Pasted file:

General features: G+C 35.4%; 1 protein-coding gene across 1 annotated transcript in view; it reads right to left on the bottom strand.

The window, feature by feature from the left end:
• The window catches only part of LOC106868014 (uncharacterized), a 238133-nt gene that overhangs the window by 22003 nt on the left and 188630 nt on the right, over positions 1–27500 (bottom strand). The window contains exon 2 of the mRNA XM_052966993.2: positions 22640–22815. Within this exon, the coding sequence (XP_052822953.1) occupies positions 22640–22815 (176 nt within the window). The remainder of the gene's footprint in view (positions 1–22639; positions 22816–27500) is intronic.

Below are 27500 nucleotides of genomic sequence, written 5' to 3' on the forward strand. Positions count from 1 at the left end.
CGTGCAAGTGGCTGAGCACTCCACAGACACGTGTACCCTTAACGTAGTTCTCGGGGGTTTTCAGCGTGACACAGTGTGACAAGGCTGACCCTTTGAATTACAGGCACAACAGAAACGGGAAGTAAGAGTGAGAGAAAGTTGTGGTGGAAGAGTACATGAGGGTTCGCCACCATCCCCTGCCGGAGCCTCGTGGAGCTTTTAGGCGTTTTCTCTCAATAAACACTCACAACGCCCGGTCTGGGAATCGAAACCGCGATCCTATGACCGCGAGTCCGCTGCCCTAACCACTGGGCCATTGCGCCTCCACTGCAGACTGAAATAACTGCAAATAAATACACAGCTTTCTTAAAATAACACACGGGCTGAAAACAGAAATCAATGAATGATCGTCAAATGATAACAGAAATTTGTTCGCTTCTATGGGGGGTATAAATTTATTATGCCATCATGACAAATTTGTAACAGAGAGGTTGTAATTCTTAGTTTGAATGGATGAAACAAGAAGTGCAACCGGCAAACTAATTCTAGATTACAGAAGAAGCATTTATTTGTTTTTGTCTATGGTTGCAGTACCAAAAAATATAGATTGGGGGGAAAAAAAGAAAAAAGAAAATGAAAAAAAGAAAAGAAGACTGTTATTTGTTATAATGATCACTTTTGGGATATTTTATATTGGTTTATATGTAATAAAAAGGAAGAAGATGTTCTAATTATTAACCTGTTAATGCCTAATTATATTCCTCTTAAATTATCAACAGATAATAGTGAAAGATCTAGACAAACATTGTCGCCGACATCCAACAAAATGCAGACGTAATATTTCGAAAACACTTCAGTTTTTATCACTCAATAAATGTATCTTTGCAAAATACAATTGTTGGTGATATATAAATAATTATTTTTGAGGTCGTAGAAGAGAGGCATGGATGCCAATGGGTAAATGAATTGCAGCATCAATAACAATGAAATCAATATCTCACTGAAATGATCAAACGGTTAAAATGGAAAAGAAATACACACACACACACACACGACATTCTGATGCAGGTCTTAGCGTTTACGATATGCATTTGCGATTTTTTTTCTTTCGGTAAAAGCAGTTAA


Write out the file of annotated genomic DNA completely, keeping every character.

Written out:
General features: G+C 35.4%; 1 protein-coding gene across 1 annotated transcript in view; it reads right to left on the bottom strand.

The window, feature by feature from the left end:
• The window catches only part of LOC106868014 (uncharacterized), a 238133-nt gene that overhangs the window by 22003 nt on the left and 188630 nt on the right, over positions 1–27500 (bottom strand). The window contains exon 2 of the mRNA XM_052966993.2: positions 22640–22815. Within this exon, the coding sequence (XP_052822953.1) occupies positions 22640–22815 (176 nt within the window). The remainder of the gene's footprint in view (positions 1–22639; positions 22816–27500) is intronic.

Below are 27500 nucleotides of genomic sequence, written 5' to 3' on the forward strand. Positions count from 1 at the left end.
CGTGCAAGTGGCTGAGCACTCCACAGACACGTGTACCCTTAACGTAGTTCTCGGGGGTTTTCAGCGTGACACAGTGTGACAAGGCTGACCCTTTGAATTACAGGCACAACAGAAACGGGAAGTAAGAGTGAGAGAAAGTTGTGGTGGAAGAGTACATGAGGGTTCGCCACCATCCCCTGCCGGAGCCTCGTGGAGCTTTTAGGCGTTTTCTCTCAATAAACACTCACAACGCCCGGTCTGGGAATCGAAACCGCGATCCTATGACCGCGAGTCCGCTGCCCTAACCACTGGGCCATTGCGCCTCCACTGCAGACTGAAATAACTGCAAATAAATACACAGCTTTCTTAAAATAACACACGGGCTGAAAACAGAAATCAATGAATGATCGTCAAATGATAACAGAAATTTGTTCGCTTCTATGGGGGGTATAAATTTATTATGCCATCATGACAAATTTGTAACAGAGAGGTTGTAATTCTTAGTTTGAATGGATGAAACAAGAAGTGCAACCGGCAAACTAATTCTAGATTACAGAAGAAGCATTTATTTGTTTTTGTCTATGGTTGCAGTACCAAAAAATATAGATTGGGGGGAAAAAAAGAAAAAAGAAAATGAAAAAAAGAAAAGAAGACTGTTATTTGTTATAATGATCACTTTTGGGATATTTTATATTGGTTTATATGTAATAAAAAGGAAGAAGATGTTCTAATTATTAACCTGTTAATGCCTAATTATATTCCTCTTAAATTATCAACAGATAATAGTGAAAGATCTAGACAAACATTGTCGCCGACATCCAACAAAATGCAGACGTAATATTTCGAAAACACTTCAGTTTTTATCACTCAATAAATGTATCTTTGCAAAATACAATTGTTGGTGATATATAAATAATTATTTTTGAGGTCGTAGAAGAGAGGCATGGATGCCAATGGGTAAATGAATTGCAGCATCAATAACAATGAAATCAATATCTCACTGAAATGATCAAACGGTTAAAATGGAAAAGAAATACACACACACACACACACGACATTCTGATGCAGGTCTTAGCGTTTACGATATGCATTTGCGATTTTTTTTCTTTCGGTAAAAGCAGTTAA